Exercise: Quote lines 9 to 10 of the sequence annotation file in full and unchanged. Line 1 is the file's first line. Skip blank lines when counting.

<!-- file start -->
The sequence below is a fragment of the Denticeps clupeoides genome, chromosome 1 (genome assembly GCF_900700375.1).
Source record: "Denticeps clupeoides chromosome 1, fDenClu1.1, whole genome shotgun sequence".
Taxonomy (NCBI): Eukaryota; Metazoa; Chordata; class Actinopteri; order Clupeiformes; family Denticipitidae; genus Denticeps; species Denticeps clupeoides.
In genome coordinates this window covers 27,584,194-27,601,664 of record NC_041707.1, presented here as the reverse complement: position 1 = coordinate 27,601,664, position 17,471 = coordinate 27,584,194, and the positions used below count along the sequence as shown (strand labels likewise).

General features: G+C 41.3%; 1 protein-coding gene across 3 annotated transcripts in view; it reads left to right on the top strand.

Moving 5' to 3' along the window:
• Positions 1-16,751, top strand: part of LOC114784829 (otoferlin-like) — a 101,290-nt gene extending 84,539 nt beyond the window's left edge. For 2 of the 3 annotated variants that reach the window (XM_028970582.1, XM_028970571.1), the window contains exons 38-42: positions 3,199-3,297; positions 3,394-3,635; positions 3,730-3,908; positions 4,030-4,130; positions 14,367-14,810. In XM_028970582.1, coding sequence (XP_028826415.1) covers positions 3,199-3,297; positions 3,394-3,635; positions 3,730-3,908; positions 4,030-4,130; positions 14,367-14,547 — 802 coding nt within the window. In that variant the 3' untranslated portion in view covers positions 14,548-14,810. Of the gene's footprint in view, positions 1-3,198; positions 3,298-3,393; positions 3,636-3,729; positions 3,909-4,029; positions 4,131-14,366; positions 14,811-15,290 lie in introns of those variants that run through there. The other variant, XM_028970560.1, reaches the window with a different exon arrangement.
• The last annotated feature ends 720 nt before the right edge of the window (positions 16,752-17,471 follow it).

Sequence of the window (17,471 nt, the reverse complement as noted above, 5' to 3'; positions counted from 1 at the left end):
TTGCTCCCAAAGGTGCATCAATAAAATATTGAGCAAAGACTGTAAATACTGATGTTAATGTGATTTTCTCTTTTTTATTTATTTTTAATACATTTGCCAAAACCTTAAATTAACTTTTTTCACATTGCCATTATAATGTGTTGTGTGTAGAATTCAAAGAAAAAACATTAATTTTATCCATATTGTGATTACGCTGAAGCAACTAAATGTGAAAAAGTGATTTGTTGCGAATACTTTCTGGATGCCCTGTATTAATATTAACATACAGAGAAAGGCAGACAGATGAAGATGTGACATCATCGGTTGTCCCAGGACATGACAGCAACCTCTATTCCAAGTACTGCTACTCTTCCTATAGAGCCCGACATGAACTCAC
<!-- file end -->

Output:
Sequence of the window (17,471 nt, the reverse complement as noted above, 5' to 3'; positions counted from 1 at the left end):
TTGCTCCCAAAGGTGCATCAATAAAATATTGAGCAAAGACTGTAAATACTGATGTTAATGTGATTTTCTCTTTTTTATTTATTTTTAATACATTTGCCAAAACCTTAAATTAACTTTTTTCACATTGCCATTATAATGTGTTGTGTGTAGAATTCAAAGAAAAAACATTAATTTTATCCATATTGTGATTACGCTGAAGCAACTAAATGTGAAAAAGTGATTTGTTGCGAATACTTTCTGGATGCCCTGTATTAATATTAACATACAGAGAAAGGCAGACAGATGAAGATGTGACATCATCGGTTGTCCCAGGACATGACAGCAACCTCTATTCCAAGTACTGCTACTCTTCCTATAGAGCCCGACATGAACTCAC